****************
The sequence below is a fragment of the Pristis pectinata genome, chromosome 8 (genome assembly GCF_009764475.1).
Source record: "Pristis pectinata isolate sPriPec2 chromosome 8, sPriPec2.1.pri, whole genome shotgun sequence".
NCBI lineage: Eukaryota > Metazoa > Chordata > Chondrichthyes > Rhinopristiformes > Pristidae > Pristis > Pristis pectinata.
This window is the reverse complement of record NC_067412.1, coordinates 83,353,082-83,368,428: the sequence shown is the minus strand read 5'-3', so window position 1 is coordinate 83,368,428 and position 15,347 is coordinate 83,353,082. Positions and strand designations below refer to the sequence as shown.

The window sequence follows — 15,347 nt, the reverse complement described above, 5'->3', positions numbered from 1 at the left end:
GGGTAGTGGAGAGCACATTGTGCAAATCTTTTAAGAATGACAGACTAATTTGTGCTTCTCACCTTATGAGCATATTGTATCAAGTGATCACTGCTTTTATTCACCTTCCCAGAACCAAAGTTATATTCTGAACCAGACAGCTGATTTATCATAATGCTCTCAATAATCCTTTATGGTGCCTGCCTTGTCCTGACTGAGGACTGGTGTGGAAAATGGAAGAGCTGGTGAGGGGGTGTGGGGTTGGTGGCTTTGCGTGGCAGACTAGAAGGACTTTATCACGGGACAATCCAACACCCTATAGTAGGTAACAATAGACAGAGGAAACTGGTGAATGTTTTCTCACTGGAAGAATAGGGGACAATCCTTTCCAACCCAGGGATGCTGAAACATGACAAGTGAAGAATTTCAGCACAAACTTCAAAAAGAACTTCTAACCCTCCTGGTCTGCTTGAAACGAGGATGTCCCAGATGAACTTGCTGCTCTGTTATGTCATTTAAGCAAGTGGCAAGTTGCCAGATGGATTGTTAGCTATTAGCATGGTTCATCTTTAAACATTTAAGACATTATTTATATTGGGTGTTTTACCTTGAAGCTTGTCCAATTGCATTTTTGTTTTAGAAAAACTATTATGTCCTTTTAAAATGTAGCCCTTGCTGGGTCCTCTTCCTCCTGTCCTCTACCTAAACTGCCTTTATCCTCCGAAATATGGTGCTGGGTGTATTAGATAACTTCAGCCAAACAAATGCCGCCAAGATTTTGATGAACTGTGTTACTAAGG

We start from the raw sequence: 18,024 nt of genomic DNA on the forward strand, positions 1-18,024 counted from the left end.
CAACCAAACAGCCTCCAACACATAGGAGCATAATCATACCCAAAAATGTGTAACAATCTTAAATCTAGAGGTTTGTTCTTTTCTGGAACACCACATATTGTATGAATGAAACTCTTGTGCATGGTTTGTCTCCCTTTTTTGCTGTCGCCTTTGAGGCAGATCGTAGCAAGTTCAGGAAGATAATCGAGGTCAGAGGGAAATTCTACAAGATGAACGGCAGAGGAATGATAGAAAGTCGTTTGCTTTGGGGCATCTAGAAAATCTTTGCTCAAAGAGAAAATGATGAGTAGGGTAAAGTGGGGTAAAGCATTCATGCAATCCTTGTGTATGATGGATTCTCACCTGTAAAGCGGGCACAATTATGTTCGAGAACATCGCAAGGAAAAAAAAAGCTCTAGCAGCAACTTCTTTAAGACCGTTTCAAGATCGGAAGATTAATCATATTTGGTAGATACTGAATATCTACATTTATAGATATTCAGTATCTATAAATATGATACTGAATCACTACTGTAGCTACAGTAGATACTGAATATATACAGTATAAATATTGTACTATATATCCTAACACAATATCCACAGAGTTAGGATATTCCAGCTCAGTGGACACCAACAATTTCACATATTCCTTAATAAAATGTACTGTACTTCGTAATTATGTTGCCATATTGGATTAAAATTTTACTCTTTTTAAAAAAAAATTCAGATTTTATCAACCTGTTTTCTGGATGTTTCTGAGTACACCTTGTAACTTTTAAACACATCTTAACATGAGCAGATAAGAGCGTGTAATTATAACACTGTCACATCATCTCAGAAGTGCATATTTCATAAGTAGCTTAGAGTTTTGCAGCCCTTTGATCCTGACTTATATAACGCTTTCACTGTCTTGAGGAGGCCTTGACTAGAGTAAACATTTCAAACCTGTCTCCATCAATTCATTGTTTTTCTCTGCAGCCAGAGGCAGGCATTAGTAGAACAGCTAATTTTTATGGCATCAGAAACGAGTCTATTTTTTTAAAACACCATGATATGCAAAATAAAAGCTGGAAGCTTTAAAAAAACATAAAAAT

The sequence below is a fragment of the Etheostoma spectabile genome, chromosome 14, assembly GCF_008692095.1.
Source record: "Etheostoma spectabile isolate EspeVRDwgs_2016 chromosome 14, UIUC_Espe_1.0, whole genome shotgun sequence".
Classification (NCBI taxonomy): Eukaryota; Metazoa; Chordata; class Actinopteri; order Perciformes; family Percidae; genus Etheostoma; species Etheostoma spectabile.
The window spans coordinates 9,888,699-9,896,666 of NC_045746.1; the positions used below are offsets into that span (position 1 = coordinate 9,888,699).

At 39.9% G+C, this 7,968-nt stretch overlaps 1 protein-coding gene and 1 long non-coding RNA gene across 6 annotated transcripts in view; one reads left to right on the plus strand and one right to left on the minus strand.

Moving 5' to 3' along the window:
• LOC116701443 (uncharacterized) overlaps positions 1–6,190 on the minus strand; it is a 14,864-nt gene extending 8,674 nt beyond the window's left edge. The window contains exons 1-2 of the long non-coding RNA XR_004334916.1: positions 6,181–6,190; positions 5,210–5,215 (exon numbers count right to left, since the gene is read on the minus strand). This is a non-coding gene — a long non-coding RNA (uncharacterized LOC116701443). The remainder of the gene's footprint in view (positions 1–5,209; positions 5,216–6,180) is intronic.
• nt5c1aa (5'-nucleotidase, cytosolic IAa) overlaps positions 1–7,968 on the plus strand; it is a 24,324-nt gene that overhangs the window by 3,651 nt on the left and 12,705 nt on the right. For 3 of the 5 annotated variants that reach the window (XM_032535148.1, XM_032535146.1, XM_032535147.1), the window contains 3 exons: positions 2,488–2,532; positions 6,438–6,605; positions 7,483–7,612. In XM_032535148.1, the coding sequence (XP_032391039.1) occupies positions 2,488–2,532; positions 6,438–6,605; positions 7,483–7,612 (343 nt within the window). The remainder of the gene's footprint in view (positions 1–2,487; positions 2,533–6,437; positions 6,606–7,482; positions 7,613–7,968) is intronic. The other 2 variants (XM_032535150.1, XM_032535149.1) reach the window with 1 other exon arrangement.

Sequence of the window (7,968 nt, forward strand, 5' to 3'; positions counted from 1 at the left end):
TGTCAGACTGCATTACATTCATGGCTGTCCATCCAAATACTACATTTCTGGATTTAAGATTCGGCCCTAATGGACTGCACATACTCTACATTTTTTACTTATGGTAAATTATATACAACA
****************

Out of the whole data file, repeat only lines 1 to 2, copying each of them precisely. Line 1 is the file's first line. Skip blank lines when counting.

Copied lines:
The sequence below is a fragment of the Pristis pectinata genome, chromosome 8 (genome assembly GCF_009764475.1).
Source record: "Pristis pectinata isolate sPriPec2 chromosome 8, sPriPec2.1.pri, whole genome shotgun sequence".